STILL TO READ

"The Tibetan Book of Living & Dying" by Sogyal Rinpoche
"Tokyo Cancelled" by Rana Dasgupta
"Einstein" by Walter Isaacson
"The Art of Happiness: A Handbook for Living" by His Holiness the Dalai Lama
"War & Peace" by Leo Tolstoy
"A Confession" by Leo Tolstoy
"Monet & The Impressionists" by George T M Shackelford & Terence Maloon
"The God Delusion" by Richard Dawkins
"The Consolations of Philosophy" by Alain De Botton
"The Guernsey Literacy and Potato Peel Pie Society" by Mary Ann Shaffer
"The Beatles and Philosophy"
"Derrida: writing and difference"
"Breath" by Tim Winton

Monday, October 26, 2009

"In the case of good books, the point is not how many of them you can get through, but rather how many can get through to you." Adler, Mortimer J.

READ

"1984" by George Orwell
"My Sister's Keeper" by Jodi Picoult
"The Tales of Beedle the Bard" by J.K. Rowling
"To Kill a Mockingbird" by Harper Lee
"Bones to Ashes" by Kathy Reichs
"The God of Small Things" by Arundhati Roy
"Cloudstreet" by Tim Winton
"Rides a Dread Legion" by Raymond E Feist
"Catch 22" by Joseph Heller
"A Clockwork Orange" by Anthony Burgess
"One Flew Over the Cuckoo's Nest" by Ken Kesey
"Dune" by Frank Herbert
"Audrey Hepburn, an Elegant Spirit" by Sean Hepburn Ferrer
"The City of Falling Angels" by John Berendt
"The Great Gatsby" by F. Scott Fitzgerald
"Lucky Man" & "Always Looking Up" by Michael J Fox
"The Tao of Pooh and the Te of Piglet" by Benjamin Hoff - such a cute book. Passages of Tao writings are shown side-by-side with passages of "Winnie-the-Pooh" and "The House at Pooh Corner". Even more interesting is that the author (who writes in first-person) is often interrupted by Pooh and friends, with songs and sarcastic comments about his writing. The humor is fun and engaging but I found the overall content to be a little.... well boring. It took me forever to finish this - mostly because I was too tired to concentrate. I also don't feel I left the book learning much. So whilst it was fun, it was also boring. Oh well.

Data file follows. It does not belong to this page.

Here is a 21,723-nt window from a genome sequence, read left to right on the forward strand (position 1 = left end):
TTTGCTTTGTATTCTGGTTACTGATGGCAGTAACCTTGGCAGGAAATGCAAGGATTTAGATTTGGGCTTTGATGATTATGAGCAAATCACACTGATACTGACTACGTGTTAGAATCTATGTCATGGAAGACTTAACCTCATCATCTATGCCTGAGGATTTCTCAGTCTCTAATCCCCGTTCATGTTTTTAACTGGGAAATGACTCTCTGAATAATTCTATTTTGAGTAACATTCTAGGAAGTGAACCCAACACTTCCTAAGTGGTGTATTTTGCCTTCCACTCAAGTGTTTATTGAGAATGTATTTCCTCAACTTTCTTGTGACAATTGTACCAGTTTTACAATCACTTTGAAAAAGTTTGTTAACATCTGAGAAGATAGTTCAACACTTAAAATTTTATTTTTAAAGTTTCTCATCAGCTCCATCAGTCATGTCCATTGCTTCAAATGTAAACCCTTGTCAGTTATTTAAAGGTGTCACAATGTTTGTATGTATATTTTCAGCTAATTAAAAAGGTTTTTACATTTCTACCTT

"The Time Traveller's Wife" by Audrey Niffenegger - Amazing. I bought this book Saturday. I sat down to read it at about lunch time on Sunday. I finished it at 1am Sunday night. Stuff the dishes, stuff the washing. Stuff sleeping. I had to finish this book. I had heard a lot of good things about this book and that there was a movie coming out but wasn't sure if I was really wanting to jump on board the bandwagon. But I succumbed to the peer pressure and bought it.
In case you have been living under a literary rock "The Time Traveler's Wife" tells the story of Henry DeTamble - a man with a rare genetic disorder which causes him to jump backwards and forwards in time (within his own timeline) with no control. Upon arriving in this different period he is naked and disorientated and often has to steal to find clothes. During one of these time travels he meets 6-year old Claire and continues to "visit" her various times up until her 18th birthday. They don't meet again for 2 years until Claire runs in to Henry at his work, but he does not know who she is - he is yet to travel in time to meet her. The story then goes on to detail their life together and the difficulties Claire experiences with a disappearing husband and also their problems with having children. (loved the reason - don't want to spoil it but it makes for a very interesting image.)
Confusing? Yes it can be. But if you try not to analyse it too much and just go with the flow it seems to work it self out in the end. The writing is fantastic and touching, the characters extremely well-rounded and themes are thought-provoking. The story may sound like science fiction but reads more like fact and is more of a romance.